Ben Miller is an investment guru and value investor. Below are the word of wisdom from him that will help you as an investor to be a best and successful value investor.1. I often remind our analysts that 100% of the information you have about a company represents the past, and 100% of a stock’s valuation depends on the future.2. The market does reflect the available information, as the professors tell us. But, jut as the funhouse mirrors don’t always accurately reflect your weight, the markets don’t always accurately reflect that information. Usually they are too pessimistic when it’s bad, and too optimistic when it’s good.3. What we try to do is take advantage of errors other make, usually because they are too short-term oriented, or they react to dramatic events, or they over estimate the impact of events, and so on.4. Many value investors ignore technology companies or maintain minimal exposure to them, despite compelling evidence that this sector has had the ability to create substantial, long-lasting shareholder wealth. The reasons typically given are that technology is difficult to understand, that it changes rapidly, and that the stocks are usually to expensive, according to standard valuation methods. All of these reasons are weak…. The theory of value indicated that all of an asset’s value derives from the future. Avoiding the analysis of possible futures, their probabilities and expected payoffs, may constitute the greatest error of fall.5. Value investing means really asking what are the best values, and not assuming that because something looks expensive that it is, or assuming that because a stock is down in price and trades at law multiples that it is a bargain…. Sometimes growth is cheap and value expensive… The question is not growth or value, but where is the best value….6. We construct portfolio by using factor diversification. We own a mix of companies whose fundamental valuation factors differ. We have high P/E and low P/E, high price-to-book and low price-to-book. Most investors tend to be relatively undiversified with respect to these valuation factors, with traditional value investors clustered in low valuations, and growth investors in high valuations.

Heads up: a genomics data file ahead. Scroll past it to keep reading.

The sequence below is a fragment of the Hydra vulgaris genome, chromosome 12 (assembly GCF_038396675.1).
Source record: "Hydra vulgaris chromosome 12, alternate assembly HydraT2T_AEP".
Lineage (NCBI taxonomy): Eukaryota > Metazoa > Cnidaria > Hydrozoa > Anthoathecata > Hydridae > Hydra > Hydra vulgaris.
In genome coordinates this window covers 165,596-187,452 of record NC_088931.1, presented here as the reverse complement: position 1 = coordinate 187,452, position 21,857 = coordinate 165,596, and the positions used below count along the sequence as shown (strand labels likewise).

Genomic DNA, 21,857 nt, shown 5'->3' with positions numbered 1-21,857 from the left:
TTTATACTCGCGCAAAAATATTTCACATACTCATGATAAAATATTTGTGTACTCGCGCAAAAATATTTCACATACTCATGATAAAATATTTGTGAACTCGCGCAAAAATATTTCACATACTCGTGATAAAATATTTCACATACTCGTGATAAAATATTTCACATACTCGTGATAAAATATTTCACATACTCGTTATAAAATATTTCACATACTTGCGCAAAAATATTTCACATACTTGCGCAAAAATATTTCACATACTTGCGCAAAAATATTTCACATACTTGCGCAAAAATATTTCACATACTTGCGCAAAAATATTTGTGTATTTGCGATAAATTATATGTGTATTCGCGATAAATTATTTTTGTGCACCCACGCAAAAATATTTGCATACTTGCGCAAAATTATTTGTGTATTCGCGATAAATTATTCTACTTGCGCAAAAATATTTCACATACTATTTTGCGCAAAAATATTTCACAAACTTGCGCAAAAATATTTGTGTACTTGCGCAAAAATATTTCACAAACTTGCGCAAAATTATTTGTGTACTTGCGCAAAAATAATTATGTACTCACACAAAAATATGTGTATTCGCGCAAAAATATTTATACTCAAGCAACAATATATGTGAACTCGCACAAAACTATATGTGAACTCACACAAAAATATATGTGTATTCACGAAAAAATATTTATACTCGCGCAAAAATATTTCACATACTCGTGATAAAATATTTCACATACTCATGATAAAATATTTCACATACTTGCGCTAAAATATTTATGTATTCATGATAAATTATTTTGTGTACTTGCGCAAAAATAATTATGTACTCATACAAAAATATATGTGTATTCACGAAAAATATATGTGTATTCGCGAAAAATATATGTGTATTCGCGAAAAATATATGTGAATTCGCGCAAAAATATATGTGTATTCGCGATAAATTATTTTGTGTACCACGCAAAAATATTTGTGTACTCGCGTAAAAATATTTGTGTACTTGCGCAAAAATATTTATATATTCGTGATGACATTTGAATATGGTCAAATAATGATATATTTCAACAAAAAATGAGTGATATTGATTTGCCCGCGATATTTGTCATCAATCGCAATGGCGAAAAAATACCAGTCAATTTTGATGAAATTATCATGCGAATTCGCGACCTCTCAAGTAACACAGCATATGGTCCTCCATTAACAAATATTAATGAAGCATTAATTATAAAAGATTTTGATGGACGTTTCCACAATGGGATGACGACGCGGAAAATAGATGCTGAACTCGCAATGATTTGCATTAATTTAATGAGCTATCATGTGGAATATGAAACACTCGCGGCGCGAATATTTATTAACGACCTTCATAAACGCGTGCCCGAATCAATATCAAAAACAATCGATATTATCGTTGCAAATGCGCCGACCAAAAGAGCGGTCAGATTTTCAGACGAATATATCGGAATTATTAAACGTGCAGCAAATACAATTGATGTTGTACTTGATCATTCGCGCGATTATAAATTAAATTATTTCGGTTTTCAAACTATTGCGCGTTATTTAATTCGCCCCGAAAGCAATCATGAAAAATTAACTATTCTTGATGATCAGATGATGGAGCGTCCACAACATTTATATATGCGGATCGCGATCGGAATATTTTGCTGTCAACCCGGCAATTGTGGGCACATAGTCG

7. It was in the mid 1990s that we began to create portfolios that had greater factor diversification, which became our strength. We own low PE and we own high PE, but we own them for the same reason: we think they are mispriced. We differ from many value investors in being willing to a analyze stocks that look expensive to see if they really are. Most, in fact, are but some are not.